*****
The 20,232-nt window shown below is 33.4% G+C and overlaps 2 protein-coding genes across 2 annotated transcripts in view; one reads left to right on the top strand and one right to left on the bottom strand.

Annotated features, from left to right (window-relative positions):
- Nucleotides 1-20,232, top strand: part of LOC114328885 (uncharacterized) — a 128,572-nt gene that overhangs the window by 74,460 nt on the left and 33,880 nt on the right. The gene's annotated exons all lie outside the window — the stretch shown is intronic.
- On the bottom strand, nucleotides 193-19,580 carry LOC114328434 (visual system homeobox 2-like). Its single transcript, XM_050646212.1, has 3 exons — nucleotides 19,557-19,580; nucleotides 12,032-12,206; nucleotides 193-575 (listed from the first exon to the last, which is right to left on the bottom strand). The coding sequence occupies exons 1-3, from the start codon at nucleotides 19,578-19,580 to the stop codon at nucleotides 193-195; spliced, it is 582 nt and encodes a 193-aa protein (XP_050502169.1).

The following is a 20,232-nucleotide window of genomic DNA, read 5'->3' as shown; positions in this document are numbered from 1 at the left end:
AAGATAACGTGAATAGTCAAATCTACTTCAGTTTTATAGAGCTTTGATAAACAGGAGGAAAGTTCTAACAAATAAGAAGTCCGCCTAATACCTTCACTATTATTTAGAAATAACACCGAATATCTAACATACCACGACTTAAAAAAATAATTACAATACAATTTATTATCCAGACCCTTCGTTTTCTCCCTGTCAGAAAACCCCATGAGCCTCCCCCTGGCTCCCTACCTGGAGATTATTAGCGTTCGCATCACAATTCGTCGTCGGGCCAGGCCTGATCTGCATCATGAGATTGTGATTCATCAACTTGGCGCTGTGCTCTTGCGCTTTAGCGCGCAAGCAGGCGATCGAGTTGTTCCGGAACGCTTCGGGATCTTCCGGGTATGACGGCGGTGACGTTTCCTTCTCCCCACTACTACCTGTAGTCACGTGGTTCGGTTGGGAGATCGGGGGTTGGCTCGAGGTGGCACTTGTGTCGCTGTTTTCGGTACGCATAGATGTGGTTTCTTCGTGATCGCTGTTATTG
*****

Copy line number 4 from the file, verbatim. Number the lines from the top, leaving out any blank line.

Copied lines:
- On the bottom strand, nucleotides 193-19,580 carry LOC114328434 (visual system homeobox 2-like). Its single transcript, XM_050646212.1, has 3 exons — nucleotides 19,557-19,580; nucleotides 12,032-12,206; nucleotides 193-575 (listed from the first exon to the last, which is right to left on the bottom strand). The coding sequence occupies exons 1-3, from the start codon at nucleotides 19,578-19,580 to the stop codon at nucleotides 193-195; spliced, it is 582 nt and encodes a 193-aa protein (XP_050502169.1).